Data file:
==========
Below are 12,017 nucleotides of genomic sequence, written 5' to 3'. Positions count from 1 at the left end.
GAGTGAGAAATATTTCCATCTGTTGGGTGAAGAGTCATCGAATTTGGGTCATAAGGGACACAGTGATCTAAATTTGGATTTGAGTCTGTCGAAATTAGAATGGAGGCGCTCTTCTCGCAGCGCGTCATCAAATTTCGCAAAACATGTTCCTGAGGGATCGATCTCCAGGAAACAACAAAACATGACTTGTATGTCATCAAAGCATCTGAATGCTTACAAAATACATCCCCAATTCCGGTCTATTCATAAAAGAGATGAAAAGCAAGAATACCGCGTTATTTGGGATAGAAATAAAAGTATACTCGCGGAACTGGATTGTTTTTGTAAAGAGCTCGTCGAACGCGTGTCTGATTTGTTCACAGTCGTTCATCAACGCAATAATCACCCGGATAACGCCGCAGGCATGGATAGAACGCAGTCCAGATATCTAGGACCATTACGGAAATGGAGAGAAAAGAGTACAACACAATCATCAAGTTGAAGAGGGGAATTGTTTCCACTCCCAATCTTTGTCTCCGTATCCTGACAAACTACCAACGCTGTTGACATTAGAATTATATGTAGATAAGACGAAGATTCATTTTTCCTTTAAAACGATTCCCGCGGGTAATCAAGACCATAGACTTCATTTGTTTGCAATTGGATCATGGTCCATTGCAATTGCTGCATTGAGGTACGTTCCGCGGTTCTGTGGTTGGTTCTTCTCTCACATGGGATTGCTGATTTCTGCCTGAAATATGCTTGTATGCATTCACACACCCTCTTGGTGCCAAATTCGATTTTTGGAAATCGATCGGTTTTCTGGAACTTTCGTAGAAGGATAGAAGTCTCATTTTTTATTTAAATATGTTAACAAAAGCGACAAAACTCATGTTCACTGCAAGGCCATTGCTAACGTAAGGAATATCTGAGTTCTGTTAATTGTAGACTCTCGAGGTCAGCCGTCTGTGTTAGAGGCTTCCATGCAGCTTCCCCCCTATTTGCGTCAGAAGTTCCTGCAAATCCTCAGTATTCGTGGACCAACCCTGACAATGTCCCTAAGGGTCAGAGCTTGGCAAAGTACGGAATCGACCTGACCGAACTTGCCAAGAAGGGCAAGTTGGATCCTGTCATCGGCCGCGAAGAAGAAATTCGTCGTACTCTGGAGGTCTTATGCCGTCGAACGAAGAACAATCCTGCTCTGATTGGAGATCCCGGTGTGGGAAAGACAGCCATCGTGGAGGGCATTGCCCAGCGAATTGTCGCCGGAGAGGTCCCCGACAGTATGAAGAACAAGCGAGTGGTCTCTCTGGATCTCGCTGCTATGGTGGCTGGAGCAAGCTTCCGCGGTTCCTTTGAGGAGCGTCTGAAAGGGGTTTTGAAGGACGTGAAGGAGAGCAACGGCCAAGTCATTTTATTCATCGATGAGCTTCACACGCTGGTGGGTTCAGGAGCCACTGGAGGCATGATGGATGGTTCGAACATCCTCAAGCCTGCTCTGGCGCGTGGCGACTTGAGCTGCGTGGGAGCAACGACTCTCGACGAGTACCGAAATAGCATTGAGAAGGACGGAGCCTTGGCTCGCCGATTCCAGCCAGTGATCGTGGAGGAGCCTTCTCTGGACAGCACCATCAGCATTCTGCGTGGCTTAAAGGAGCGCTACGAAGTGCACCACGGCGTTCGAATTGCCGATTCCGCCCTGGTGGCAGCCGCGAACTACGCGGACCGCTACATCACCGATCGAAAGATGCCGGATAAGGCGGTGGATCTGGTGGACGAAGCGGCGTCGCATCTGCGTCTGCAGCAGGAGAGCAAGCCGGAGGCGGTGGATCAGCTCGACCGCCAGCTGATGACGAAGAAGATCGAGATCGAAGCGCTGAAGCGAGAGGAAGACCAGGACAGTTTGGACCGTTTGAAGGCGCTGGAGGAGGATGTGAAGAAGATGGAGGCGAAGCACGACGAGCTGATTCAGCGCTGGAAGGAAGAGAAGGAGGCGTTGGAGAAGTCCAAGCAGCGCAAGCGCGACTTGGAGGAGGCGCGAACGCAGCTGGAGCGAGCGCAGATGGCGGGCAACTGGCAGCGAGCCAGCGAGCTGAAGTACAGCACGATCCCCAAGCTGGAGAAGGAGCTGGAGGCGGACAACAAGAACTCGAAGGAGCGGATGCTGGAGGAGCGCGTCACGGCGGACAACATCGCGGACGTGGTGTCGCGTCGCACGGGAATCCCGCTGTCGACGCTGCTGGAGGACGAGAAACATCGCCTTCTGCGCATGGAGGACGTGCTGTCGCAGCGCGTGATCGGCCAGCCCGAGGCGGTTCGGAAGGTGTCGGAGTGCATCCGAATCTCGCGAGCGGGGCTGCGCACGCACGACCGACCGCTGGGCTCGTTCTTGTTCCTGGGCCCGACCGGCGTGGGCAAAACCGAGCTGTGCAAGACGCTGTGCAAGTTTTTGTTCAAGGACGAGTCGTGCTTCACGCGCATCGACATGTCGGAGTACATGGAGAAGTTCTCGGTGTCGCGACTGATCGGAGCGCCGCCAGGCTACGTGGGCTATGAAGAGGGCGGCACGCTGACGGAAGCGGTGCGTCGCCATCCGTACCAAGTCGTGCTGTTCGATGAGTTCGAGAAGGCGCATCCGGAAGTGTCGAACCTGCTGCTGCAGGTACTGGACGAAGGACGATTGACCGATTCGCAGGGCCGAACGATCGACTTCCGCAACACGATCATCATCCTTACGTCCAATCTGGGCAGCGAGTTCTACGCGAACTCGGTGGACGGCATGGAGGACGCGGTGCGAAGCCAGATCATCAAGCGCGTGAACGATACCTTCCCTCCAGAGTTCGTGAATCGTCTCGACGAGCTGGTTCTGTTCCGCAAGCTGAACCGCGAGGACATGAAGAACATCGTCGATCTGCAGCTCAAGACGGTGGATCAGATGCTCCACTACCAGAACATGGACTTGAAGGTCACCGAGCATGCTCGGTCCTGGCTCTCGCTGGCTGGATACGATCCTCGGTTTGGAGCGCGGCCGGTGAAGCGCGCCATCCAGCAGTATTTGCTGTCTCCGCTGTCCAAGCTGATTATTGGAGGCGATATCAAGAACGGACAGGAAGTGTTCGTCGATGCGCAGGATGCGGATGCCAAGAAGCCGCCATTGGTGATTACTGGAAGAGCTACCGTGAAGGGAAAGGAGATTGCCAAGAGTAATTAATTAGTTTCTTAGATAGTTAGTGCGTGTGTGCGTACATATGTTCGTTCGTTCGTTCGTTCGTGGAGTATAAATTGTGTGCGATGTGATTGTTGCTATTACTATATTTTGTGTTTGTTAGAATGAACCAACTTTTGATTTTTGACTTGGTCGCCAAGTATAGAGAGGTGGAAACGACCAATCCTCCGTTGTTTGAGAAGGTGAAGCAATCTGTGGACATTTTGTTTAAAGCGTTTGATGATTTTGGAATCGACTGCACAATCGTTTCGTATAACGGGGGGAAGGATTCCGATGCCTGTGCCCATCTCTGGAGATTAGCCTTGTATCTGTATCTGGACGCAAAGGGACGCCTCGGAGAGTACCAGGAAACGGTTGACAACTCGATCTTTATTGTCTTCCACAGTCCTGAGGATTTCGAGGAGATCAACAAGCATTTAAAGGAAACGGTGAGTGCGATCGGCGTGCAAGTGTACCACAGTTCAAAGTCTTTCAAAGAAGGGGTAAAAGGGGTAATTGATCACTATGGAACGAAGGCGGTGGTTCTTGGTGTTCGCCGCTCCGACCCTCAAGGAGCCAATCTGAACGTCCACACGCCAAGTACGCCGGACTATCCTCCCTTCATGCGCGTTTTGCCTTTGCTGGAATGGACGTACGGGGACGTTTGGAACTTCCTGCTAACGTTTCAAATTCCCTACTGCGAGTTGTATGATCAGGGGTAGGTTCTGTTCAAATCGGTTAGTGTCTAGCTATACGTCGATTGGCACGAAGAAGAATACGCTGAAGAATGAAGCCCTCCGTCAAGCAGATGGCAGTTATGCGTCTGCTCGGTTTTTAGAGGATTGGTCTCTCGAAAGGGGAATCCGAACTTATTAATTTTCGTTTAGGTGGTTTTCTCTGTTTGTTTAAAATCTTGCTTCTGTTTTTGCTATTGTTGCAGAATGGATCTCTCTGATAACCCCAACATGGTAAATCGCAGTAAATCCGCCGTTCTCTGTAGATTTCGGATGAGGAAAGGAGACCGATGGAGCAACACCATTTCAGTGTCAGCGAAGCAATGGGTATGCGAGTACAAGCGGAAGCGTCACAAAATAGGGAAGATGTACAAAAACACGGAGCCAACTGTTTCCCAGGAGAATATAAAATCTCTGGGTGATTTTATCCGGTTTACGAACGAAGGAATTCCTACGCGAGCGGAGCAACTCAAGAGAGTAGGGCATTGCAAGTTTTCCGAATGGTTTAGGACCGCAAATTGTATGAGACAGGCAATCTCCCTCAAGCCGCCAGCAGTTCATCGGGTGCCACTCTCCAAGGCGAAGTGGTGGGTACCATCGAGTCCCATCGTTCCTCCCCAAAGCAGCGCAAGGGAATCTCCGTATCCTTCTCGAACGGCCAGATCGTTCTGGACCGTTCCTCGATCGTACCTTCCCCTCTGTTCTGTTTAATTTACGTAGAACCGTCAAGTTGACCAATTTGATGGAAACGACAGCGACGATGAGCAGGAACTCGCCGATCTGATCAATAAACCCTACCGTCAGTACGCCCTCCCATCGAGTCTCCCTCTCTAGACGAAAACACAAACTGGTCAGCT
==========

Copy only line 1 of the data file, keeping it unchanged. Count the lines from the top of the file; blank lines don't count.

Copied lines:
Below are 12,017 nucleotides of genomic sequence, written 5' to 3'. Positions count from 1 at the left end.